When the economically struggling San Joaquin Valley city of Stockton in 2018 initiated a program to provide a monthly no-strings-attached stipend of $500 to a select group of residents, it was clear that the plan ‘s supporters hoped to prod other governments to adopt a similar program. Indeed, some Bay Area cities quickly followed suit.
Now the California Legislature passed — and the governor supports — a $35-million statewide “universal basic income” program that likely will provide around $1,000 a month primarily to young people who are transitioning out of the state’s foster-care system. The state program is the first of its kind in the nation — something that we expect to spread widely.
We tempered our criticism of the Stockton “SEED” plan (Stockton Economic Empowerment Demonstration) based on the realization that a private foundation provided the funding. Private organizations can dispense their own cash as they please, but we saw what was coming. The Legislature referred specifically to SEED in its analysis justifying Senate Bill 739.
These types of plans are now in vogue. The legislative staff report notes that, “guaranteed income projects have been found to have a significant increase in quality-of-life benefits.” Yes, people who receive extra income are able to afford a better lifestyle. We don’t need pilot programs to prove that point. Such programs have two key problems, though.
The first is financial. The goal here is to have taxpayers finance the payments. SB 739’s costs are a rounding error in a $263-billion budget, but the benefits target only a small group of Californians. In this case, the Legislature was wise to choose a sympathetic group. Foster care youth definitely need help as they leave this state-controlled system, which no doubt explains its bipartisan legislative support.
But basic income proponents typically want direct payments to become the norm. Even California’s budget can’t sustain that burden, whether they are targeted only to poor people or more broadly across the population, as some advocates want. The U.S. budget already exceeds $28 trillion in debt, so this is a non-starter at the federal level.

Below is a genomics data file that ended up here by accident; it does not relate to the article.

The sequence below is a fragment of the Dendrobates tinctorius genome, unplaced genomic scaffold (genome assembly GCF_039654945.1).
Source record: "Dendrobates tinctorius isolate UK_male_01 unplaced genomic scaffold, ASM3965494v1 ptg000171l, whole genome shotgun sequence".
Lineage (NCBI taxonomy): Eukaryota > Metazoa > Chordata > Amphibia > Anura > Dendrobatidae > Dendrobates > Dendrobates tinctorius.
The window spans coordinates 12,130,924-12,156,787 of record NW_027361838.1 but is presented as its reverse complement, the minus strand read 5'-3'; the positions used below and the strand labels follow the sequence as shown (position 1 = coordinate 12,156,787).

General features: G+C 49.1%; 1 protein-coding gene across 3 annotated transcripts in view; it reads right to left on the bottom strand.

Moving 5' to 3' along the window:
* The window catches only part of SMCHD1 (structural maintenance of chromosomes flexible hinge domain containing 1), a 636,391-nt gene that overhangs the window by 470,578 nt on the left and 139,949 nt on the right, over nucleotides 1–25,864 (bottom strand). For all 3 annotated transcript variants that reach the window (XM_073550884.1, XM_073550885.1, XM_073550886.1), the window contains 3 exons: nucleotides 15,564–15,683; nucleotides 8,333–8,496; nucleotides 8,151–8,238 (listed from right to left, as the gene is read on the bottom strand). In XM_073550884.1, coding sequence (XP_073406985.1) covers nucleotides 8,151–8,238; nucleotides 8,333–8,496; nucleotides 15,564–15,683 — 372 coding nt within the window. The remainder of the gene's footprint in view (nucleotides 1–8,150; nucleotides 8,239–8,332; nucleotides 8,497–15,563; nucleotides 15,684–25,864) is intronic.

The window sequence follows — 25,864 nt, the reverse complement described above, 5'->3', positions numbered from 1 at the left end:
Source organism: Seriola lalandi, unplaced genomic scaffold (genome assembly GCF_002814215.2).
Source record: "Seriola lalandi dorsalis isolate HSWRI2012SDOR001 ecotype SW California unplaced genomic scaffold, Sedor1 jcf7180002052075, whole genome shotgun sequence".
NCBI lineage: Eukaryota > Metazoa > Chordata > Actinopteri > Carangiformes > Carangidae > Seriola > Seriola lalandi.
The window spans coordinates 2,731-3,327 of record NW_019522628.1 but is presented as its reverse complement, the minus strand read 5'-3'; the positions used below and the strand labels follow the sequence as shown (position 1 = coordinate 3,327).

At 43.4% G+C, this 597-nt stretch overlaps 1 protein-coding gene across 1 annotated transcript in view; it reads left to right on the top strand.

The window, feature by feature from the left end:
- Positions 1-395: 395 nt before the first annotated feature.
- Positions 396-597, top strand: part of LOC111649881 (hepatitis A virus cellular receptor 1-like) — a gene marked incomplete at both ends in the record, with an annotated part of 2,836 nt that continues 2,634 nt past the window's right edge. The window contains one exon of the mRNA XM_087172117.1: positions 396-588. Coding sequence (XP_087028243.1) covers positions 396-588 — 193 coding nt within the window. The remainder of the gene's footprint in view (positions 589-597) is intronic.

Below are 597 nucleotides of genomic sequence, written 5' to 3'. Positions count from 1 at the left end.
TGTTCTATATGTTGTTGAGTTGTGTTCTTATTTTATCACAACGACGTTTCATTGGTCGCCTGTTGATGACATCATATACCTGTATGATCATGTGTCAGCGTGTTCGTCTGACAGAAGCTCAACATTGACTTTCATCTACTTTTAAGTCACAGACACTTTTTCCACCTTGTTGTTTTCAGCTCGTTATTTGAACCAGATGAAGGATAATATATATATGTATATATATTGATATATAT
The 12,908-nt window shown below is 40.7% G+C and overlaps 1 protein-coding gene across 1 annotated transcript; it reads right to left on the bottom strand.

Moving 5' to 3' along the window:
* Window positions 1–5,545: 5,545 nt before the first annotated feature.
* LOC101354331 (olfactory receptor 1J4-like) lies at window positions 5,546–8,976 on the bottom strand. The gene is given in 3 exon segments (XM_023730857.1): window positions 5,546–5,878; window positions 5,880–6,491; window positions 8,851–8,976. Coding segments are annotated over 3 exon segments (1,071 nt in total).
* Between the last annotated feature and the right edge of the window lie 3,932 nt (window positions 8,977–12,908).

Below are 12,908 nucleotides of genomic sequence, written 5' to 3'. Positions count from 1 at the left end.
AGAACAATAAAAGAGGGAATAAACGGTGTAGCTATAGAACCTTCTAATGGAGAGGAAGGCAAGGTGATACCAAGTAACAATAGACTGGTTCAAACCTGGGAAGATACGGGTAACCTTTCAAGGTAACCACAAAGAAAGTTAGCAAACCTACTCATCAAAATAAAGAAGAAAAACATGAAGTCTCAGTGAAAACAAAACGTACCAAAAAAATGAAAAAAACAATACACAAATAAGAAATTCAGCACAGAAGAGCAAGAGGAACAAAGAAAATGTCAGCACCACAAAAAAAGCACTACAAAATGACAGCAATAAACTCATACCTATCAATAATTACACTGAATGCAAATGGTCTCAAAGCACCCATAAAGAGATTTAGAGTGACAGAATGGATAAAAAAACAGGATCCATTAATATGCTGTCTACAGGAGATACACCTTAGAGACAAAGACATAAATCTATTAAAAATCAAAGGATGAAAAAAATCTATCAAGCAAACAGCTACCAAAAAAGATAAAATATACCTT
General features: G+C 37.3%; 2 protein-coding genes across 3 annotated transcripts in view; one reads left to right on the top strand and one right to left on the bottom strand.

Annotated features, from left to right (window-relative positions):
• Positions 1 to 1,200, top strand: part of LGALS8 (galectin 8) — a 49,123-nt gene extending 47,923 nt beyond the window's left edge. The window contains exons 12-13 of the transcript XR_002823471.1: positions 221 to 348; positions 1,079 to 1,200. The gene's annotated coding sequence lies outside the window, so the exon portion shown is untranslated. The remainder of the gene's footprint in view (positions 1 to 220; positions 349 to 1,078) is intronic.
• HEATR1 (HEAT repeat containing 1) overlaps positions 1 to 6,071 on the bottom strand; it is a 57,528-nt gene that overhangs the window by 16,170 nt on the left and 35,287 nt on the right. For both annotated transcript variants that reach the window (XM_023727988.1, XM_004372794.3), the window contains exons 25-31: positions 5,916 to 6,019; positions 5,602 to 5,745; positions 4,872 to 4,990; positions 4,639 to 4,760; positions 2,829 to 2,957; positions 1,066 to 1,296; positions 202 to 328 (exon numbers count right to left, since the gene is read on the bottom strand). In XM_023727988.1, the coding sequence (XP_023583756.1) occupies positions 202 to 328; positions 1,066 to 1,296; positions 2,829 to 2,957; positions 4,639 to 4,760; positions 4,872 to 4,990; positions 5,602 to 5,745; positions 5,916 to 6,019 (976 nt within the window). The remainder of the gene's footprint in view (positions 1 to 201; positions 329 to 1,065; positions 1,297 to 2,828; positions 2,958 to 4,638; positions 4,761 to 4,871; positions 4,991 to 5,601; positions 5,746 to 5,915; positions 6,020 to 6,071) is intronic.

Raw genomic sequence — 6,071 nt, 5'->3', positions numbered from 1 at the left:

The second problem is philosophical. It’s wrong to condition an ever-expanding swath of Americans to look toward the government for their sustenance. Employers already struggle to find sufficient workers because of generous COVID-19-related stimulus checks.
Universal basic income programs — or more-targeted “guaranteed income” variants — discourage work and enterprise. They certainly provide immediate help — but dissuade people from getting the job skills that will improve their long-term economic prospects.
They also discourage the state and cities from focusing on the best income plan: a better business climate that provides myriad work opportunities. UBI also will create a permanent lobby for higher benefits, creating never-ending legislative battles over payment levels. The state plan funds localities with UBI programs, so it will encourage more cities to start them.
The push comes from progressives, but the Assembly report noted that free-market economist Milton Friedman supported something similar. Conservatives, however, viewed it as an alternative to the bureaucratic social-services system. SB 739 exempts these payments “from being considered for eligibility and benefit amount determination” for existing programs.
It’s fine for the Legislature to help foster-care youth, but it shouldn’t use that laudable effort to set the stage for a far-reaching, costly and counterproductive basic-income program.
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